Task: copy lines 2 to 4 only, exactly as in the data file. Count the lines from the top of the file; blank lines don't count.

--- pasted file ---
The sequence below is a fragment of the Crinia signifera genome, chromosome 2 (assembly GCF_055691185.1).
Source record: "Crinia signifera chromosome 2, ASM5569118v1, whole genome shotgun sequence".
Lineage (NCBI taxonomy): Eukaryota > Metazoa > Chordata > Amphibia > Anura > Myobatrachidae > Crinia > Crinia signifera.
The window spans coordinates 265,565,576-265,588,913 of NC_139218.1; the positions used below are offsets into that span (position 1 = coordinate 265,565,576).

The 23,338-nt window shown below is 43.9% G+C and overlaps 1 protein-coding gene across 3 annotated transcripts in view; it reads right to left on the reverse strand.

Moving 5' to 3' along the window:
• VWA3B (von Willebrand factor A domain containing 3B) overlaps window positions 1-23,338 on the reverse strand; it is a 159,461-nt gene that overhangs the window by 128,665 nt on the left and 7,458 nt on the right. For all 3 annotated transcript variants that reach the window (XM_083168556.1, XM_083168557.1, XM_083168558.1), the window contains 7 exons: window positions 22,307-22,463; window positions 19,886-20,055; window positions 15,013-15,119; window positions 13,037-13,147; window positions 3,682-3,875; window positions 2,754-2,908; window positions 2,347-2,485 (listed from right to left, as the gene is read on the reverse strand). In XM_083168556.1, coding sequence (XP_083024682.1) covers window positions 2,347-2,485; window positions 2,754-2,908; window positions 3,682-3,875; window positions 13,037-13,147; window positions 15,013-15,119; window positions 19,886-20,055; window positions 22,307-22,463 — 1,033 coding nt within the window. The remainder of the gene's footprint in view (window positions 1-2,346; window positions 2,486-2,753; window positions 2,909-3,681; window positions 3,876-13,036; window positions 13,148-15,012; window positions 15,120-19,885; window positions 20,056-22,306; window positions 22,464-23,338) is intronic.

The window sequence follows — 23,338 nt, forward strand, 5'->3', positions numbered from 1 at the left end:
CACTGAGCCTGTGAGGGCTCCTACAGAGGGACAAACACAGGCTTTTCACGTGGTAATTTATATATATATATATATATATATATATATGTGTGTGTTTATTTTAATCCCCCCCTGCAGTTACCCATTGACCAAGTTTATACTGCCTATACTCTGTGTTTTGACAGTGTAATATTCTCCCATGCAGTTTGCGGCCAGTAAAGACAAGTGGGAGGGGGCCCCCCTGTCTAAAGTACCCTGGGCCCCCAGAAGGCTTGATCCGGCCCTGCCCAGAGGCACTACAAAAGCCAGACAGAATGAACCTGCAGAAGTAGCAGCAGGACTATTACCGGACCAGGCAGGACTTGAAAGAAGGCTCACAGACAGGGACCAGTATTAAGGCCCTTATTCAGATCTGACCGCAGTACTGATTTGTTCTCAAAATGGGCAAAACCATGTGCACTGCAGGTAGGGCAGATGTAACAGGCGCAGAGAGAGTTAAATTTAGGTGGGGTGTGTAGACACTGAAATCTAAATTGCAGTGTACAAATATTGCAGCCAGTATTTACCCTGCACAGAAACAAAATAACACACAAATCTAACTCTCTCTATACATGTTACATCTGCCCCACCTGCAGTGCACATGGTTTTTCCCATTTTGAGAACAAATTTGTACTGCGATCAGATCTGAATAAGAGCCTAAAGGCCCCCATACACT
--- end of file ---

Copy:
Source record: "Crinia signifera chromosome 2, ASM5569118v1, whole genome shotgun sequence".
Lineage (NCBI taxonomy): Eukaryota > Metazoa > Chordata > Amphibia > Anura > Myobatrachidae > Crinia > Crinia signifera.
The window spans coordinates 265,565,576-265,588,913 of NC_139218.1; the positions used below are offsets into that span (position 1 = coordinate 265,565,576).